Family Before Ministry

Family Before Ministry

The saying is trustworthy: If anyone aspires to the office of overseer, he desires a noble task. Therefore an overseer must be above reproach, the husband of one wife, sober-minded, self-controlled, respectable, hospitable, able to teach, not a drunkard, not violent but gentle, not quarrelsome, not a lover of money. He must manage his own household well, with all dignity keeping his children submissive, for if someone does not know how to manage his own household, how will he care for God’s church? (1 Timothy 3:1-7 ESV) [Emphasis mine.]

It is a core quality of a person who desires to oversee the church of God to be able to manage his own household well. Paul’s point is that if you cannot manage your own household, then how will you manage the household of God? The implication of this is simple. For anyone who wishes to be a minister, family must come first.

Another way of saying this is that a minister’s family and how it operates is foundational to his ability and qualification to minister in the church. So strong an emphasis is put on this characteristic of an overseer here in 1 Timothy 3, that it says an overseer’s children must be submissive to him and in Titus 1 it says that his children must be believers. This is a standard with which many would struggle. Whether this applies to mature age children or not is debatable, but the point remains that an overseer’s family situation can either include or exclude him from ministry.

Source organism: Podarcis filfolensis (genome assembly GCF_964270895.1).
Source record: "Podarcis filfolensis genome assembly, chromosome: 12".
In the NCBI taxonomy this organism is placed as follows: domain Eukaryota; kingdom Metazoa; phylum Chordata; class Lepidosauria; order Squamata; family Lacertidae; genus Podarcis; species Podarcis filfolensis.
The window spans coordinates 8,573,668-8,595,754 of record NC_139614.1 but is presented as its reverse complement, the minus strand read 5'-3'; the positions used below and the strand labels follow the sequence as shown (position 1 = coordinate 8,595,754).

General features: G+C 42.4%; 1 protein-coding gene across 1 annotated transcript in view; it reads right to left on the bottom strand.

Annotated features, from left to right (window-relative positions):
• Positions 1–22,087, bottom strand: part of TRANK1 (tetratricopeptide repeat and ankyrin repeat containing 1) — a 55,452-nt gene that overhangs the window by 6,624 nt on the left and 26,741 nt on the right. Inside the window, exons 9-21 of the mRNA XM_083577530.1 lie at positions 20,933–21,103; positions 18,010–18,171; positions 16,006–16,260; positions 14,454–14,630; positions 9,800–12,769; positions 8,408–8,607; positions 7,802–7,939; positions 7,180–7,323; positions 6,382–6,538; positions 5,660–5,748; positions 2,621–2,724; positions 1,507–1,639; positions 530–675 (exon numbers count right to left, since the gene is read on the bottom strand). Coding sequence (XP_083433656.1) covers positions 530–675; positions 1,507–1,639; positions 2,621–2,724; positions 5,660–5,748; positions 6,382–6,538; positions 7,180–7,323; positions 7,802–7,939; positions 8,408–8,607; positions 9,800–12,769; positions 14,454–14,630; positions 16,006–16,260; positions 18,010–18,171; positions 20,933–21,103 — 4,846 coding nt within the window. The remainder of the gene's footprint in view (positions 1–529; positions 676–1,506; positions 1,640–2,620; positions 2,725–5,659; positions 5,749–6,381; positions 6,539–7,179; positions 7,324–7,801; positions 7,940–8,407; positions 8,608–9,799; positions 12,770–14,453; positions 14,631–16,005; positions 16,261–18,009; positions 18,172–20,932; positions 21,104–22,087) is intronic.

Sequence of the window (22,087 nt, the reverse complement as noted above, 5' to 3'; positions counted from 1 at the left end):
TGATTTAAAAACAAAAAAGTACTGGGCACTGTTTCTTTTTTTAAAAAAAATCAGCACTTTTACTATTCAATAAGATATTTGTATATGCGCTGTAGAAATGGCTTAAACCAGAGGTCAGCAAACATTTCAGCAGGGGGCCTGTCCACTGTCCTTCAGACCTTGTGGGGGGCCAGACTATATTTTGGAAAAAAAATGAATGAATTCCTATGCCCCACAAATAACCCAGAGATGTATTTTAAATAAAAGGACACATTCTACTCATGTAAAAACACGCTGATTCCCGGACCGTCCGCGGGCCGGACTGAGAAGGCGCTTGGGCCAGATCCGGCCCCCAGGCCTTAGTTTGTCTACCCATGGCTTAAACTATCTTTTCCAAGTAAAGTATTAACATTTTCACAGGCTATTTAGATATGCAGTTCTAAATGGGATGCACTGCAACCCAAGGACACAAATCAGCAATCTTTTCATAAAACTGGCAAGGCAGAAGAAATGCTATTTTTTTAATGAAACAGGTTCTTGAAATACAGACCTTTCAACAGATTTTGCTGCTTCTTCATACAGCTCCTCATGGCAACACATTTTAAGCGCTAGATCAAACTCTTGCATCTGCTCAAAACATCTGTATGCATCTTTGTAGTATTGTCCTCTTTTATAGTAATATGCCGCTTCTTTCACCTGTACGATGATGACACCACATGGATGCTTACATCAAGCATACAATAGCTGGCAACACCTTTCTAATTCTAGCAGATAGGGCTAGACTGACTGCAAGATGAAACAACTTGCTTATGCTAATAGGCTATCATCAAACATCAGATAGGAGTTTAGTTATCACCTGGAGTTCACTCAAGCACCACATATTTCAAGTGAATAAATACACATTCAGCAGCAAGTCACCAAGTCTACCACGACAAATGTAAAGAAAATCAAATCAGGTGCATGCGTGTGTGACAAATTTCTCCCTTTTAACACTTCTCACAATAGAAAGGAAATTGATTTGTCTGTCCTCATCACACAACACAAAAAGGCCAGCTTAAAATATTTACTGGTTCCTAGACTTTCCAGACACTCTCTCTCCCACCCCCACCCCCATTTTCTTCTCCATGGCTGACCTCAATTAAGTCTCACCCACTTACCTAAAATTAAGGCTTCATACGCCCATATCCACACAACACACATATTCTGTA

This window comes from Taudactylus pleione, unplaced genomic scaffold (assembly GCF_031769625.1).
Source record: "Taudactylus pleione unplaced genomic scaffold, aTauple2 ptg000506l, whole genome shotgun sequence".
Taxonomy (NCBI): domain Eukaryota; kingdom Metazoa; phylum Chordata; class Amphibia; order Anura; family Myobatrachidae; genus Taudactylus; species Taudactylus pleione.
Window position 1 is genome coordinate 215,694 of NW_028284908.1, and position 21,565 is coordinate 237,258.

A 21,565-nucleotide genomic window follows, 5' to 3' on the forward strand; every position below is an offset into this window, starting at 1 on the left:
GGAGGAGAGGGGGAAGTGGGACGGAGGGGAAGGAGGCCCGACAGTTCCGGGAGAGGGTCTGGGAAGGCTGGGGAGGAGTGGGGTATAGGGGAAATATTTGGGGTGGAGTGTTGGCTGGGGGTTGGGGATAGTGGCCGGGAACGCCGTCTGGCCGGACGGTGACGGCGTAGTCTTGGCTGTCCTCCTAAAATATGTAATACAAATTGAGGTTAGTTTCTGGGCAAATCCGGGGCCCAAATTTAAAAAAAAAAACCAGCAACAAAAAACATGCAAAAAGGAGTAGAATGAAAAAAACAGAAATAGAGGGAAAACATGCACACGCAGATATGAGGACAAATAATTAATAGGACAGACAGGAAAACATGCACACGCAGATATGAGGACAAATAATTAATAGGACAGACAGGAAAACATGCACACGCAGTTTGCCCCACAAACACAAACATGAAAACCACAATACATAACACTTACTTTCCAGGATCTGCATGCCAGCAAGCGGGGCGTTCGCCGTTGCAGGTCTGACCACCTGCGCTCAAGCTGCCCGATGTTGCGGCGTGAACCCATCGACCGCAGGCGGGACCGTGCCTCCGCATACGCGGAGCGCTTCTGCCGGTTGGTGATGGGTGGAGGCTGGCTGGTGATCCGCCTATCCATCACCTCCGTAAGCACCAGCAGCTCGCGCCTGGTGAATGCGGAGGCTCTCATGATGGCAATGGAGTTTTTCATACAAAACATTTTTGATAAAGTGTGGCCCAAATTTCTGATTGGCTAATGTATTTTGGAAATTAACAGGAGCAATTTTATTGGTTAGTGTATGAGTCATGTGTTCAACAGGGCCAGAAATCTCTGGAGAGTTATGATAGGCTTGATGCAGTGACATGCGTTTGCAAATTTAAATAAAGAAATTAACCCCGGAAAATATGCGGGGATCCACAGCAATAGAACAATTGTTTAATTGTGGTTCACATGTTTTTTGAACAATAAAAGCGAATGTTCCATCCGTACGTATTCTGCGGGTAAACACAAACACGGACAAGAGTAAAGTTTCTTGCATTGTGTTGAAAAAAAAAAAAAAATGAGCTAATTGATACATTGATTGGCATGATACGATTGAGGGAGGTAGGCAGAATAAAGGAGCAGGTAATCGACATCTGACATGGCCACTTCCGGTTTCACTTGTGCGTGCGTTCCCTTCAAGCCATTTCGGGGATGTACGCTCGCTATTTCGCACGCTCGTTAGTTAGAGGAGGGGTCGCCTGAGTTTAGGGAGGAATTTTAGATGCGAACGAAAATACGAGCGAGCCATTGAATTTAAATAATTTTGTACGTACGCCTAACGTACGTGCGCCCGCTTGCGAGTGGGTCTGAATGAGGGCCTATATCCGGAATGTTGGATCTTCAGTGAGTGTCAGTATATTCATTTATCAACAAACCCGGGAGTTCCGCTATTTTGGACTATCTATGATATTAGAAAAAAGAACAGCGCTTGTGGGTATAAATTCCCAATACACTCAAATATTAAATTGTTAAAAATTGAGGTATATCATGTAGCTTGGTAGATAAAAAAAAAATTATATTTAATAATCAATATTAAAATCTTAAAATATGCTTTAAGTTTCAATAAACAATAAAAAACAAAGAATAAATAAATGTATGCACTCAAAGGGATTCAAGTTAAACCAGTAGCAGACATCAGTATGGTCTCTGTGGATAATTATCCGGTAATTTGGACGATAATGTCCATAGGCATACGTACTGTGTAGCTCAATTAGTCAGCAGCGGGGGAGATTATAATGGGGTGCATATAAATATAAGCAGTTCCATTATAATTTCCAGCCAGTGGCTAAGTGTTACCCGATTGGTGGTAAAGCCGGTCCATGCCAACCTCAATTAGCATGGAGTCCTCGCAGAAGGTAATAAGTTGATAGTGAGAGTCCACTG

For this reason, a minister’s time with his family and his time away from his flock is an incredibly important thing. If family comes first then than that must mean that it is a greater priority than ministry. The principle can be expressed thus; an overseer’s time with his family and the energy that he gives to them must be a greater priority than the work of overseeing the church because it is his ministry to his family that qualifies him for overseeing the church.

Too many ministers and too many parishioners have this backwards. While this was before my time, older saints have told me that it was once a common saying amongst ministers that if you take care of the church then God will take care of your family. This is not true. This thinking fails to recognise that, biblically, the ideal means by which God takes care of a family is through the headship of a husband and father. This does not mean that God does not care for families where there is no husband (such as in the cases of death or abandonment) but it does mean that those husbands and fathers who put ministry before family consistently may very well be disqualifying themselves from overseeing in the church.

A very simple way that overseers can ensure that they put their family first is to have times and activities booked into their schedule with their family set in concrete before any other appointments are made. One example of this is a minister’s day off. A minister’s day off is a sacred thing not just as a Sabbath to spend time in the Lord but also to enjoy and invest in his family. A good husband and father will continually be investing into his family but these weekly times set aside for family communicate to him and also to his congregation that family comes first. We all feel most loved when we are chosen over something else and an overseer’s family knows that it is loved when it is chosen over ministry for some time every week.